Justin Couch: “We played at a warehouse venue called Garageland, which was in the Ballpark neighborhood. We were a decent enough band, but our songs varied from straight-ahead indie music to earnest love ballads about Wynona Ryder, to white-boy soul, to a Tom Waits-inspired song about my cat. I played bass, but also sang one song through a megaphone called ‘Blueberry Pie,’ which was about how I learned what a triplet in music was. It was mostly me yelling ‘Blueberry pie!’ over and over. We rehearsed all summer and were finally able to land that gig because no one else was willing to book a bunch of seventeen-year-olds.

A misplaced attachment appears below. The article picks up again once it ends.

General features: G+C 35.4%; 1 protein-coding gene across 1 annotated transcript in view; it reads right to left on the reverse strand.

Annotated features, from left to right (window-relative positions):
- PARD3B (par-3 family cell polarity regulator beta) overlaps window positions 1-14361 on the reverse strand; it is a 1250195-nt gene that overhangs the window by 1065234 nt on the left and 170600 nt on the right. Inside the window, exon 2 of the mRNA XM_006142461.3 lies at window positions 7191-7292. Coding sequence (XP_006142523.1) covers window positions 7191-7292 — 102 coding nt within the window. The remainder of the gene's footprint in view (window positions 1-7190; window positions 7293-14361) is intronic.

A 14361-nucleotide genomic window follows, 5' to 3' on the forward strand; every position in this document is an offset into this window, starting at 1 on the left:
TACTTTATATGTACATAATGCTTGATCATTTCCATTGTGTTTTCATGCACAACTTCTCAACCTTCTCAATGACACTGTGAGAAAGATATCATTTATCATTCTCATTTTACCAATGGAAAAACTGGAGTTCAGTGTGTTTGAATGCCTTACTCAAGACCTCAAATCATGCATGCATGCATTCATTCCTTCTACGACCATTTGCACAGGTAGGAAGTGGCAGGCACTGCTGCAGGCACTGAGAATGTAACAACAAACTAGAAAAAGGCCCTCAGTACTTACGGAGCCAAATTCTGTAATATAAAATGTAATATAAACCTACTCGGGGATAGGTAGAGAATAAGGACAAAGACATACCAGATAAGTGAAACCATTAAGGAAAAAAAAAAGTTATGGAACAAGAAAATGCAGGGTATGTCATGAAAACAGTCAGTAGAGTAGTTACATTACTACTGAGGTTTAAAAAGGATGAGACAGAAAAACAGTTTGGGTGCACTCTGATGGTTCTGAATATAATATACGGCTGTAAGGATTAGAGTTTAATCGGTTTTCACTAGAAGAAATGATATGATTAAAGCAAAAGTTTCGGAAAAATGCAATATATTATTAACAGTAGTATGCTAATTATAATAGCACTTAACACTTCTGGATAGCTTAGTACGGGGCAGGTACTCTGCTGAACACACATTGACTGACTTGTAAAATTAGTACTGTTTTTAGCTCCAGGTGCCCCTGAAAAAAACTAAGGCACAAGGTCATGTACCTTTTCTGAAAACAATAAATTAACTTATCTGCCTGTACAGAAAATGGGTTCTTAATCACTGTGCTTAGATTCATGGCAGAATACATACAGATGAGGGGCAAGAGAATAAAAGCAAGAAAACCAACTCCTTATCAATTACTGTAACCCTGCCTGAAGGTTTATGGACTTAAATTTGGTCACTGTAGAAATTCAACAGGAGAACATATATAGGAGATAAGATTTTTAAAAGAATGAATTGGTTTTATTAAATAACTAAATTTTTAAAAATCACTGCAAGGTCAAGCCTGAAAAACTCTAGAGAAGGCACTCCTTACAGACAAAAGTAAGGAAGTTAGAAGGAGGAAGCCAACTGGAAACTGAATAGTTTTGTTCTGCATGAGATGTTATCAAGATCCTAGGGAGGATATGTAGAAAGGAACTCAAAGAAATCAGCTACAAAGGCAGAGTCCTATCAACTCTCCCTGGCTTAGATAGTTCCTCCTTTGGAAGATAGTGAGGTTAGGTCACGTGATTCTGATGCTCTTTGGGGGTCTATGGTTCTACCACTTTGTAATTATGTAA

“The day before the gig, we went to a thrift store and each bought different outfits. I wore this humongous yellow robe with a hood, kind of like what a boxer would wear. Our singer/guitarist, Ben, dressed up like a retro basketball player and had a huge head of curly hair. I think our drummer, Cory, was dressed as either a robot or a pterodactyl. Our outfits had nothing to do with each other — or our music, for that matter. The thing about first shows is that it’s generally the easiest time to get people to come out and see you. We had a really good showing, including a lot of friends and family who were all very confused by what was happening. Despite the confused reaction, I was totally hooked and became a lifer at that point.”
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Editor's Note: The Denver Bootleg is a series chronicling the history of local music venues by longtime Denver cartoonist Karl Christian Krumpholz. Visit Krumpholz's website to see more of his work.